Overall the quality of material offered was good to very good, but I felt that many of the dealers opted against bringing their top level pieces to a smaller show, perhaps holding back for the upcoming SF Tribal Art Show in February. I understand the rational, as I often hold back my best pieces from lesser venues, assuming that they won't attract the big buyers. Bringing pieces that are more reasonably priced does seem practical, as most collectors are not millionaires, but there still should be a few objects that everyone can get excited about, even if they can't afford them.

I think in this case it may have been a mistake, for those who did not do so, to have passed on bringing at least a few major pieces. You want buyers to go WOW! when they come into every booth. It will be the "buzz" of this show, which will determine the attendance of the next one! Presenting at least some masterpieces and making the statement that this is a serious venue will bring in more serious collectors, at least in the long run. We all remember how long it took for the regular SF Tribal Art Show to get its legs, but as more and more serious dealers and material became available, it has evolved into the premier tribal art show in the US and arguably the world. SF Tribal is in a unique position with their annual event to fill the gap between that important show and to confirm that the Bay Area is the center for the Tribal Art market on the West Coast.

All minor criticism aside, I admire the members of SF Tribal for their hard work and dedication in putting on this annual event. I fumbled along with this same idea in the Los Angeles area and it is not easy pulling these shows together and maintaining momentum over the years.

For additional information, please visit the San Francisco Tribal website:


The Pacific Asia Museum, located in Pasadena, California (near Los Angeles) is hosting two exhibitions, one ending in mid November.

Daily Rituals: Himalayan Art in Practice.
Ends November 11, 2007.

Rank and Style: Power Dressing in Imperial China.
October 12, 2007 to January 27, 2008.

For details on both events, please go to their website:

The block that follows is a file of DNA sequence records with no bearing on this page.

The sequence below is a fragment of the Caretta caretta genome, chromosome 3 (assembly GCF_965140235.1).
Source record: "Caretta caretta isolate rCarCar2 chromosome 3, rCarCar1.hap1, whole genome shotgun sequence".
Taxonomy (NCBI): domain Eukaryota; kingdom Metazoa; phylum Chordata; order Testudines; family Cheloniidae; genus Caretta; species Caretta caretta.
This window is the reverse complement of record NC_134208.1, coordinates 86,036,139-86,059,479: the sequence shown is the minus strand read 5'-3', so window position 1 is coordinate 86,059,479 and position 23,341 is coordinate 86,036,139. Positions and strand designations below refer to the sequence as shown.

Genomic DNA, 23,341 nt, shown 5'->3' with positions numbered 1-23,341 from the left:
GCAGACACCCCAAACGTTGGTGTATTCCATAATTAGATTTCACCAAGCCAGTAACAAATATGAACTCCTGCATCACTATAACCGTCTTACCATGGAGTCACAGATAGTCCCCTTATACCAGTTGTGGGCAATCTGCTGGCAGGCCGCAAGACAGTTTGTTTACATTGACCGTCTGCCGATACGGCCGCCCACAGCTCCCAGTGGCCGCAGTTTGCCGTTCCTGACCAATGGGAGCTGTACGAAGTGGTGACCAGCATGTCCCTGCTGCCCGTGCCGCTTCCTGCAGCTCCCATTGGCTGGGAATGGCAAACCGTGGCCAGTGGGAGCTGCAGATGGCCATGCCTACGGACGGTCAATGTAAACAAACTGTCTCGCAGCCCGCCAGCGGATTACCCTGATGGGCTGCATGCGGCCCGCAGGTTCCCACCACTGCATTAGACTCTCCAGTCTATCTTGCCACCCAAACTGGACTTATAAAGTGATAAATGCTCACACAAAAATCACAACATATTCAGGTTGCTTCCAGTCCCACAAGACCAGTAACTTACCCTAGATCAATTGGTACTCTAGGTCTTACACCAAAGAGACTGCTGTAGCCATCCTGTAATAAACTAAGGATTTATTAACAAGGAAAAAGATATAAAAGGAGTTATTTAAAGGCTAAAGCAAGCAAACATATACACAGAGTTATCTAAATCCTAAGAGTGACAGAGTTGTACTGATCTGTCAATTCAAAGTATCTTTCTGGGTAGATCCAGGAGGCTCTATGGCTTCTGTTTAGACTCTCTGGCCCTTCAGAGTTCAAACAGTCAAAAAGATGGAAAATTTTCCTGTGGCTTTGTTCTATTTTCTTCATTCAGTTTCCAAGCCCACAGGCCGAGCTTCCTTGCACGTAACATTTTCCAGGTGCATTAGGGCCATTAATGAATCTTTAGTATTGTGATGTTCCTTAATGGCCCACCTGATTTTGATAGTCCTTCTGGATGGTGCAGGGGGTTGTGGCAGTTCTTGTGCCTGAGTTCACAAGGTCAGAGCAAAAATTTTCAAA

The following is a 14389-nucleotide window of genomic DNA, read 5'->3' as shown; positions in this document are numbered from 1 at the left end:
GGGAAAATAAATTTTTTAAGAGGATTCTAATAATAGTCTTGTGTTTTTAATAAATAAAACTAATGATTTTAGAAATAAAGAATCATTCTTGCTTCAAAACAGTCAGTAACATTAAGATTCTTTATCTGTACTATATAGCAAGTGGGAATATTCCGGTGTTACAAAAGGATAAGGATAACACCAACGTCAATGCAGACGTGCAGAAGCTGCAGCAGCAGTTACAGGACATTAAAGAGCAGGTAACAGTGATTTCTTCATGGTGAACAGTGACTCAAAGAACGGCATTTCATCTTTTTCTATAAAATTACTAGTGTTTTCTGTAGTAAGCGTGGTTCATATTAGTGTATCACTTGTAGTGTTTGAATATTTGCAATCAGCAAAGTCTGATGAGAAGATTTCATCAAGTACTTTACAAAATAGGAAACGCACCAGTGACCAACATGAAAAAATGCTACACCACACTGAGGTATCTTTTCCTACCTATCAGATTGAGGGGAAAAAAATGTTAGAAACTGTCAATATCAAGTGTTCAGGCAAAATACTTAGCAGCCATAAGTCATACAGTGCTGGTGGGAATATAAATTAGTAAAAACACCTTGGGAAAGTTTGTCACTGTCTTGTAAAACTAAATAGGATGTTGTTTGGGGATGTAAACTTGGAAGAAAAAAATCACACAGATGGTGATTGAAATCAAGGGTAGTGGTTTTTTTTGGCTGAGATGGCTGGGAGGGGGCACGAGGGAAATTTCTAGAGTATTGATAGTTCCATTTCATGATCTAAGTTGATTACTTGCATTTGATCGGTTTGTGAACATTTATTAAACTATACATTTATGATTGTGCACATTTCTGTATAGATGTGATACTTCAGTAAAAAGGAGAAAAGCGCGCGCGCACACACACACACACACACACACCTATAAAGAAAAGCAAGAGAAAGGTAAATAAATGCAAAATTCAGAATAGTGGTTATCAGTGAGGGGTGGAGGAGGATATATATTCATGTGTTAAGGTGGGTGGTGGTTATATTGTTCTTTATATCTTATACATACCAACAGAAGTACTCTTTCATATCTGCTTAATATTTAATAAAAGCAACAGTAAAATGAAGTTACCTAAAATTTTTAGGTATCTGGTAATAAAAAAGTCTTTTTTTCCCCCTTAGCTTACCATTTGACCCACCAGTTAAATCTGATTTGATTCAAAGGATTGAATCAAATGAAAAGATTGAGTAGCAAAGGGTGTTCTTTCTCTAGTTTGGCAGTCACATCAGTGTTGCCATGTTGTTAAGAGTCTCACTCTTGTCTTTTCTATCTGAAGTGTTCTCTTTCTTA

Tuesday, October 30, 2007


I subscribe to the Los Angeles Times and on occasion I find articles that are relevant to the world of Tribal Art. In the past I added direct links to the articles which can be found on the LA Times website. However, after a few weeks these articles revert to their archives, that can only be accessed by registering on their website. I will still add these posts to my blog from time to time, so those readers that wish to do so can access the LA Times website and check out these articles. After a month or so, I will remove the old posts from my blog to eliminate clutter. To access these articles (when I cannot provide the direct link), go to the and put the title, author, and date in the archive search.

Recent articles that may be of interest:

ITALY, GETTY END RIFT: The museum's pledge to return 40 objects is confirmed as civil charges are dropped against former curator Marion True.
By Jason Felch
September 26, 2007, Calendar section.

RICE CULTIVATED IN CHINA 7,700 YEARS AGO: People converted coastal marshes to paddies and built dikes to keep out the sea, researches find.
By Thomas H. Maugh II
September 27, 2007, The World section.

BAGHDAD MUSEUM'S SAD FATE "BLEEDS MY HEART": Looting of the Baghdad Museum and it's aftermath.
By Mike Boehm
October 2, 2007, Calendar section.

EARLY HUMANS FOUND TO USE MAKEUP, TOOLS: Researchers also find the earliest evidence of seafood consumption.
By Thomas H. Maugh II
October 20, 2007, Science File section.

MAORI HEAD REMAINS IN FRANCE: French court rules that a preserved tattooed Maori head will remain must remain in France and not be returned to New Zealand.
October 25, 2007, Calendar section, Quick Takes